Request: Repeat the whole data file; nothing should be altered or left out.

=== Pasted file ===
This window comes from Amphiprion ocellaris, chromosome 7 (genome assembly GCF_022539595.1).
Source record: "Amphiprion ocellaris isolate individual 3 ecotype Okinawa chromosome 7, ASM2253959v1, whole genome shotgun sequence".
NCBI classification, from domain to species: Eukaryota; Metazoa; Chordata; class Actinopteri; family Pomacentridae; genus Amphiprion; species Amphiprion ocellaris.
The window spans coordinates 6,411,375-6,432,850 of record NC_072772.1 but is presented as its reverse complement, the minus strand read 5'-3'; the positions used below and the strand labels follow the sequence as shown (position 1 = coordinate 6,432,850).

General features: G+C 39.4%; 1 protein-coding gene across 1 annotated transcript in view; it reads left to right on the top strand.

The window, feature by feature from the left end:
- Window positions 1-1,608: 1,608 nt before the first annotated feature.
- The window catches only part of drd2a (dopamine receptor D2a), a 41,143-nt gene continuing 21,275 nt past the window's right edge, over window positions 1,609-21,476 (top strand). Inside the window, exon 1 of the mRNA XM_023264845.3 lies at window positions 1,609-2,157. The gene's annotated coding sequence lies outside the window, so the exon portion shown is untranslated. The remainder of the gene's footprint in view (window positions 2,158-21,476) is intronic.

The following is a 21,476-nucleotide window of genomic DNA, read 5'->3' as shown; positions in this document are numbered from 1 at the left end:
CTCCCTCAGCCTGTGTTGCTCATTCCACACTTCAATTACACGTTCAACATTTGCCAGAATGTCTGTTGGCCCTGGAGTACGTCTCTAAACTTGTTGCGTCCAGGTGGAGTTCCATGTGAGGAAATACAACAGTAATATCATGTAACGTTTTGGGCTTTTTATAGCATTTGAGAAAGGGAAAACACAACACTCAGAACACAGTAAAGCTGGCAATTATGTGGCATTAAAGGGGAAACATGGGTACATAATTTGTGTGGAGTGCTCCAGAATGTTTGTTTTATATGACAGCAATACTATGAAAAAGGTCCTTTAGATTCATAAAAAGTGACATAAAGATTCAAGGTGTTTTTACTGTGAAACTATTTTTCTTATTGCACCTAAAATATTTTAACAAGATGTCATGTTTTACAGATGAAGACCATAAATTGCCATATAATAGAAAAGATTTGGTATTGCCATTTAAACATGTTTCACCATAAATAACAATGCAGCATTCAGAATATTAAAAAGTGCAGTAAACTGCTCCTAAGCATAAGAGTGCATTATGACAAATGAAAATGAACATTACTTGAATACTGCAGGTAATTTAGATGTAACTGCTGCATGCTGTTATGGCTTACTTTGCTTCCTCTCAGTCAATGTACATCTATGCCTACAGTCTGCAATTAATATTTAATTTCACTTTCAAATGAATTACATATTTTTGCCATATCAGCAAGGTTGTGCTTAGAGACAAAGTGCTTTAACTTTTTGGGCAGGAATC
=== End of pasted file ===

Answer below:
This window comes from Amphiprion ocellaris, chromosome 7 (genome assembly GCF_022539595.1).
Source record: "Amphiprion ocellaris isolate individual 3 ecotype Okinawa chromosome 7, ASM2253959v1, whole genome shotgun sequence".
NCBI classification, from domain to species: Eukaryota; Metazoa; Chordata; class Actinopteri; family Pomacentridae; genus Amphiprion; species Amphiprion ocellaris.
The window spans coordinates 6,411,375-6,432,850 of record NC_072772.1 but is presented as its reverse complement, the minus strand read 5'-3'; the positions used below and the strand labels follow the sequence as shown (position 1 = coordinate 6,432,850).

General features: G+C 39.4%; 1 protein-coding gene across 1 annotated transcript in view; it reads left to right on the top strand.

The window, feature by feature from the left end:
- Window positions 1-1,608: 1,608 nt before the first annotated feature.
- The window catches only part of drd2a (dopamine receptor D2a), a 41,143-nt gene continuing 21,275 nt past the window's right edge, over window positions 1,609-21,476 (top strand). Inside the window, exon 1 of the mRNA XM_023264845.3 lies at window positions 1,609-2,157. The gene's annotated coding sequence lies outside the window, so the exon portion shown is untranslated. The remainder of the gene's footprint in view (window positions 2,158-21,476) is intronic.

The following is a 21,476-nucleotide window of genomic DNA, read 5'->3' as shown; positions in this document are numbered from 1 at the left end:
CTCCCTCAGCCTGTGTTGCTCATTCCACACTTCAATTACACGTTCAACATTTGCCAGAATGTCTGTTGGCCCTGGAGTACGTCTCTAAACTTGTTGCGTCCAGGTGGAGTTCCATGTGAGGAAATACAACAGTAATATCATGTAACGTTTTGGGCTTTTTATAGCATTTGAGAAAGGGAAAACACAACACTCAGAACACAGTAAAGCTGGCAATTATGTGGCATTAAAGGGGAAACATGGGTACATAATTTGTGTGGAGTGCTCCAGAATGTTTGTTTTATATGACAGCAATACTATGAAAAAGGTCCTTTAGATTCATAAAAAGTGACATAAAGATTCAAGGTGTTTTTACTGTGAAACTATTTTTCTTATTGCACCTAAAATATTTTAACAAGATGTCATGTTTTACAGATGAAGACCATAAATTGCCATATAATAGAAAAGATTTGGTATTGCCATTTAAACATGTTTCACCATAAATAACAATGCAGCATTCAGAATATTAAAAAGTGCAGTAAACTGCTCCTAAGCATAAGAGTGCATTATGACAAATGAAAATGAACATTACTTGAATACTGCAGGTAATTTAGATGTAACTGCTGCATGCTGTTATGGCTTACTTTGCTTCCTCTCAGTCAATGTACATCTATGCCTACAGTCTGCAATTAATATTTAATTTCACTTTCAAATGAATTACATATTTTTGCCATATCAGCAAGGTTGTGCTTAGAGACAAAGTGCTTTAACTTTTTGGGCAGGAATC